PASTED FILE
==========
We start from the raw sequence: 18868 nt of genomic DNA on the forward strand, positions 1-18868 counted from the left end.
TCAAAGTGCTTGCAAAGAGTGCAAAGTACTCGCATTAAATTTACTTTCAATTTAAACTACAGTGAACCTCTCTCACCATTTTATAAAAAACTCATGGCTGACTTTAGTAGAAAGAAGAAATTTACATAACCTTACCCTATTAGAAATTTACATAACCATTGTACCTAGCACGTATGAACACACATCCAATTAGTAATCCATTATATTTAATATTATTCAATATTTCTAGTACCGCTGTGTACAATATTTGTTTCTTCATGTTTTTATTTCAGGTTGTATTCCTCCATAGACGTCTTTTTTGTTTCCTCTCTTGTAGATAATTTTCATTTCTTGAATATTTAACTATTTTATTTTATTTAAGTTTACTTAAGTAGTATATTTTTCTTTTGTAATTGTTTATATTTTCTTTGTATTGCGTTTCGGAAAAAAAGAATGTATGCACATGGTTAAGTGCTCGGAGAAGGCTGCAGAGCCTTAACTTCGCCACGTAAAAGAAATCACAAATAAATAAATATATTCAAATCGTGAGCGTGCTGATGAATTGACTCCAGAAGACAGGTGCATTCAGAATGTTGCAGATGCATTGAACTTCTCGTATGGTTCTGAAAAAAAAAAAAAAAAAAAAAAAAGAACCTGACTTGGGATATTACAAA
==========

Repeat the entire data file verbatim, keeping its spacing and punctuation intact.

We start from the raw sequence: 18868 nt of genomic DNA on the forward strand, positions 1-18868 counted from the left end.
TCAAAGTGCTTGCAAAGAGTGCAAAGTACTCGCATTAAATTTACTTTCAATTTAAACTACAGTGAACCTCTCTCACCATTTTATAAAAAACTCATGGCTGACTTTAGTAGAAAGAAGAAATTTACATAACCTTACCCTATTAGAAATTTACATAACCATTGTACCTAGCACGTATGAACACACATCCAATTAGTAATCCATTATATTTAATATTATTCAATATTTCTAGTACCGCTGTGTACAATATTTGTTTCTTCATGTTTTTATTTCAGGTTGTATTCCTCCATAGACGTCTTTTTTGTTTCCTCTCTTGTAGATAATTTTCATTTCTTGAATATTTAACTATTTTATTTTATTTAAGTTTACTTAAGTAGTATATTTTTCTTTTGTAATTGTTTATATTTTCTTTGTATTGCGTTTCGGAAAAAAAGAATGTATGCACATGGTTAAGTGCTCGGAGAAGGCTGCAGAGCCTTAACTTCGCCACGTAAAAGAAATCACAAATAAATAAATATATTCAAATCGTGAGCGTGCTGATGAATTGACTCCAGAAGACAGGTGCATTCAGAATGTTGCAGATGCATTGAACTTCTCGTATGGTTCTGAAAAAAAAAAAAAAAAAAAAAAAAGAACCTGACTTGGGATATTACAAA